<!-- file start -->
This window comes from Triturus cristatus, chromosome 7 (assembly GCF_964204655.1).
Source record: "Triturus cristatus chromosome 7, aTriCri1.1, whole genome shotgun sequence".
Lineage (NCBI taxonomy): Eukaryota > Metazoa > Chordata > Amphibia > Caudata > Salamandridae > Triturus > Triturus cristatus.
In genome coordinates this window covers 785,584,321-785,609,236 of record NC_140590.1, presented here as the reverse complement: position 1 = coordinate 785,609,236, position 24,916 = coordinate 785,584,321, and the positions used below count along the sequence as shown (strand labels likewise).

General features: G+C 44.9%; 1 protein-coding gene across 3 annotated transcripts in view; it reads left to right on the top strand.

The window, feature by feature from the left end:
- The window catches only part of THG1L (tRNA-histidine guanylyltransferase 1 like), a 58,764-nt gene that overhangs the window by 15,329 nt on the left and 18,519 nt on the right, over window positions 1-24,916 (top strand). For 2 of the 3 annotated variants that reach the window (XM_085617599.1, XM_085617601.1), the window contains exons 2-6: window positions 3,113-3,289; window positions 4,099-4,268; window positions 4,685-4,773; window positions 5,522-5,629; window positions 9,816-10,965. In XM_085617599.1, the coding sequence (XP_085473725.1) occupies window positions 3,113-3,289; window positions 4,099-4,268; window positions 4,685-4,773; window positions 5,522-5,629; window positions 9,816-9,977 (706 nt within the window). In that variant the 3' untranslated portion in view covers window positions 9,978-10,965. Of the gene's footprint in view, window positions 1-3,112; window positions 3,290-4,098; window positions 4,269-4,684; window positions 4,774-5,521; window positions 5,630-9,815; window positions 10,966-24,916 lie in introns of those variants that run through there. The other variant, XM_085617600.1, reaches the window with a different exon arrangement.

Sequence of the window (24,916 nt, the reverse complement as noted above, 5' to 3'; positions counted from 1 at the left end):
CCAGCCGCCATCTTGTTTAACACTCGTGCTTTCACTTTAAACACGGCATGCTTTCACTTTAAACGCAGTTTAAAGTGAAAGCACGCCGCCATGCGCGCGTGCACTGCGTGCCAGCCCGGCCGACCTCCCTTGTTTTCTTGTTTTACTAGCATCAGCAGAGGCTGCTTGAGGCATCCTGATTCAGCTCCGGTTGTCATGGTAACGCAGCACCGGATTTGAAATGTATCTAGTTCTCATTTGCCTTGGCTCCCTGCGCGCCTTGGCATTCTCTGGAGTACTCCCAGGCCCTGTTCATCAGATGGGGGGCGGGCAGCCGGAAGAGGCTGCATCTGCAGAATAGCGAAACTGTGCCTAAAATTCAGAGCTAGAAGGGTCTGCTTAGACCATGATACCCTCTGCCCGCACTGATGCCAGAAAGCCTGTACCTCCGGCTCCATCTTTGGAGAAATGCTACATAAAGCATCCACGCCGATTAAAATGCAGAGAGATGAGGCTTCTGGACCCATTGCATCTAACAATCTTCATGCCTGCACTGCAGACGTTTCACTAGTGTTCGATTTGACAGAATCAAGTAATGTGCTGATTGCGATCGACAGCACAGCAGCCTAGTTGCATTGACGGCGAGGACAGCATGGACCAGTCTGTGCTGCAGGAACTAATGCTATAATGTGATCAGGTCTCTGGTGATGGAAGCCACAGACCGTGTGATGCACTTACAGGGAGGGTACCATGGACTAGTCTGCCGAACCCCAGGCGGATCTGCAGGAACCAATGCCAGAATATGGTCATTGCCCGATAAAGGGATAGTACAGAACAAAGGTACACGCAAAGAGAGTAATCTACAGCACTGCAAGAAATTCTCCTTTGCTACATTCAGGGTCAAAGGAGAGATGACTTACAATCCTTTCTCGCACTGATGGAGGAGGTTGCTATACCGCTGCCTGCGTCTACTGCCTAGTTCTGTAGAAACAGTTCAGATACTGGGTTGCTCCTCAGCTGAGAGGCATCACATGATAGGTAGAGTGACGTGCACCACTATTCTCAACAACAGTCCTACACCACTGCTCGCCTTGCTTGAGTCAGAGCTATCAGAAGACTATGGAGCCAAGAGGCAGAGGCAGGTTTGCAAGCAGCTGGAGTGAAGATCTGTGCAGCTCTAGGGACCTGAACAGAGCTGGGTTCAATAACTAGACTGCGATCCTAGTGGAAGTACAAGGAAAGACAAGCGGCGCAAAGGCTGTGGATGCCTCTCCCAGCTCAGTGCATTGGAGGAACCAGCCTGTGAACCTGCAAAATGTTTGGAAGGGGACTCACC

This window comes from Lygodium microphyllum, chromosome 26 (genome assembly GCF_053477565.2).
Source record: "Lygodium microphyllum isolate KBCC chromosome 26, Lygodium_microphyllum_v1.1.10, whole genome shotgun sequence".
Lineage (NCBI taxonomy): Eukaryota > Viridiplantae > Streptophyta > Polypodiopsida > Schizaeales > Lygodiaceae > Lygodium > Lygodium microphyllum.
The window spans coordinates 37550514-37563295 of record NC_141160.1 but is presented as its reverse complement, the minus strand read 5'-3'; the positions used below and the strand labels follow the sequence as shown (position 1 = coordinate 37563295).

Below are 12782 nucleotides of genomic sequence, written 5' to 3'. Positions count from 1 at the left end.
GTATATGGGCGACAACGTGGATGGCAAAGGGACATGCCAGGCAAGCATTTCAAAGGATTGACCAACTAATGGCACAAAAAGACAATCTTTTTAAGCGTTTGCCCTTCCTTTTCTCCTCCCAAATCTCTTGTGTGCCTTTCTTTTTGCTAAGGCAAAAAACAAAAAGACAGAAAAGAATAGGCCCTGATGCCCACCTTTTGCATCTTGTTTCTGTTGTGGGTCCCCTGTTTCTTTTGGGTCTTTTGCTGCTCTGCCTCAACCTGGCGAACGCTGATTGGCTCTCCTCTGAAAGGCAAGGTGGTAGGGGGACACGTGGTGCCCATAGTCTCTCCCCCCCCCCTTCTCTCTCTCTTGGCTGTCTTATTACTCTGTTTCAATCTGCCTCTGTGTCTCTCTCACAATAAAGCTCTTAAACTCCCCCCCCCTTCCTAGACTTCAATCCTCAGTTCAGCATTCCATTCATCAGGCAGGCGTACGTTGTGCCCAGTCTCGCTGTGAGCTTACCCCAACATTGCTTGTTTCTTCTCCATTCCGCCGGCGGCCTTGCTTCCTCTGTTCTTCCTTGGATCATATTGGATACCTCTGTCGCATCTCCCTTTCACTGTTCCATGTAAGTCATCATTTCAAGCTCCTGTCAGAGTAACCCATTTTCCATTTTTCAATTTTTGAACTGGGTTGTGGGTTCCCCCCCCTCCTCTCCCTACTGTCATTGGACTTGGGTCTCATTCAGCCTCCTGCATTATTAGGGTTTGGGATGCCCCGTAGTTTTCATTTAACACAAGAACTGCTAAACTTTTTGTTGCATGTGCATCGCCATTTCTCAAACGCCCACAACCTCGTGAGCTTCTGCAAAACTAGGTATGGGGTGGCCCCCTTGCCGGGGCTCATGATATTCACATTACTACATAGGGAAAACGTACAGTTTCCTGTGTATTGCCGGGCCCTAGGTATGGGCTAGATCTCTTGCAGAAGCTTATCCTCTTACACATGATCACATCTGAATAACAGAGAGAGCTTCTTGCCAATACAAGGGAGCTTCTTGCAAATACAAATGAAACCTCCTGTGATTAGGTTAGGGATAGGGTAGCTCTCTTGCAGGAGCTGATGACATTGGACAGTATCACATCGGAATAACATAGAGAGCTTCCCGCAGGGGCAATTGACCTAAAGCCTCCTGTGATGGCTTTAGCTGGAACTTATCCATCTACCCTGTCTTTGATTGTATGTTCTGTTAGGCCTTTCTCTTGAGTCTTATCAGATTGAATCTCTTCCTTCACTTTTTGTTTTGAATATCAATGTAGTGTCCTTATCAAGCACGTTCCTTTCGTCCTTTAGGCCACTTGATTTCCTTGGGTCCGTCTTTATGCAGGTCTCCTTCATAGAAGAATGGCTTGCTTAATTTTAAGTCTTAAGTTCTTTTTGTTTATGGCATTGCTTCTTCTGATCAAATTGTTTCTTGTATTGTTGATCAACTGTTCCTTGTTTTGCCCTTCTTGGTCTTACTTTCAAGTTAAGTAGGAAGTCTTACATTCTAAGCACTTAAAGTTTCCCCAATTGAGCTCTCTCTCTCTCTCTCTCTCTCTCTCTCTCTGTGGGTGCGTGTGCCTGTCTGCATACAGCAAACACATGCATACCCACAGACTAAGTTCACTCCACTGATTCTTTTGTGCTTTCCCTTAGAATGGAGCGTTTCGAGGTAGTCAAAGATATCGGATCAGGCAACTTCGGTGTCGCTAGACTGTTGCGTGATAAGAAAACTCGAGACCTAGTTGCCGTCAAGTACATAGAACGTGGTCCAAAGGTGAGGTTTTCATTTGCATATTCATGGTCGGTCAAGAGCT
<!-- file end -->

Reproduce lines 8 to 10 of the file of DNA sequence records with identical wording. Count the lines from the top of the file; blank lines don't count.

Sequence of the window (24,916 nt, the reverse complement as noted above, 5' to 3'; positions counted from 1 at the left end):
CCAGCCGCCATCTTGTTTAACACTCGTGCTTTCACTTTAAACACGGCATGCTTTCACTTTAAACGCAGTTTAAAGTGAAAGCACGCCGCCATGCGCGCGTGCACTGCGTGCCAGCCCGGCCGACCTCCCTTGTTTTCTTGTTTTACTAGCATCAGCAGAGGCTGCTTGAGGCATCCTGATTCAGCTCCGGTTGTCATGGTAACGCAGCACCGGATTTGAAATGTATCTAGTTCTCATTTGCCTTGGCTCCCTGCGCGCCTTGGCATTCTCTGGAGTACTCCCAGGCCCTGTTCATCAGATGGGGGGCGGGCAGCCGGAAGAGGCTGCATCTGCAGAATAGCGAAACTGTGCCTAAAATTCAGAGCTAGAAGGGTCTGCTTAGACCATGATACCCTCTGCCCGCACTGATGCCAGAAAGCCTGTACCTCCGGCTCCATCTTTGGAGAAATGCTACATAAAGCATCCACGCCGATTAAAATGCAGAGAGATGAGGCTTCTGGACCCATTGCATCTAACAATCTTCATGCCTGCACTGCAGACGTTTCACTAGTGTTCGATTTGACAGAATCAAGTAATGTGCTGATTGCGATCGACAGCACAGCAGCCTAGTTGCATTGACGGCGAGGACAGCATGGACCAGTCTGTGCTGCAGGAACTAATGCTATAATGTGATCAGGTCTCTGGTGATGGAAGCCACAGACCGTGTGATGCACTTACAGGGAGGGTACCATGGACTAGTCTGCCGAACCCCAGGCGGATCTGCAGGAACCAATGCCAGAATATGGTCATTGCCCGATAAAGGGATAGTACAGAACAAAGGTACACGCAAAGAGAGTAATCTACAGCACTGCAAGAAATTCTCCTTTGCTACATTCAGGGTCAAAGGAGAGATGACTTACAATCCTTTCTCGCACTGATGGAGGAGGTTGCTATACCGCTGCCTGCGTCTACTGCCTAGTTCTGTAGAAACAGTTCAGATACTGGGTTGCTCCTCAGCTGAGAGGCATCACATGATAGGTAGAGTGACGTGCACCACTATTCTCAACAACAGTCCTACACCACTGCTCGCCTTGCTTGAGTCAGAGCTATCAGAAGACTATGGAGCCAAGAGGCAGAGGCAGGTTTGCAAGCAGCTGGAGTGAAGATCTGTGCAGCTCTAGGGACCTGAACAGAGCTGGGTTCAATAACTAGACTGCGATCCTAGTGGAAGTACAAGGAAAGACAAGCGGCGCAAAGGCTGTGGATGCCTCTCCCAGCTCAGTGCATTGGAGGAACCAGCCTGTGAACCTGCAAAATGTTTGGAAGGGGACTCACC

This window comes from Lygodium microphyllum, chromosome 26 (genome assembly GCF_053477565.2).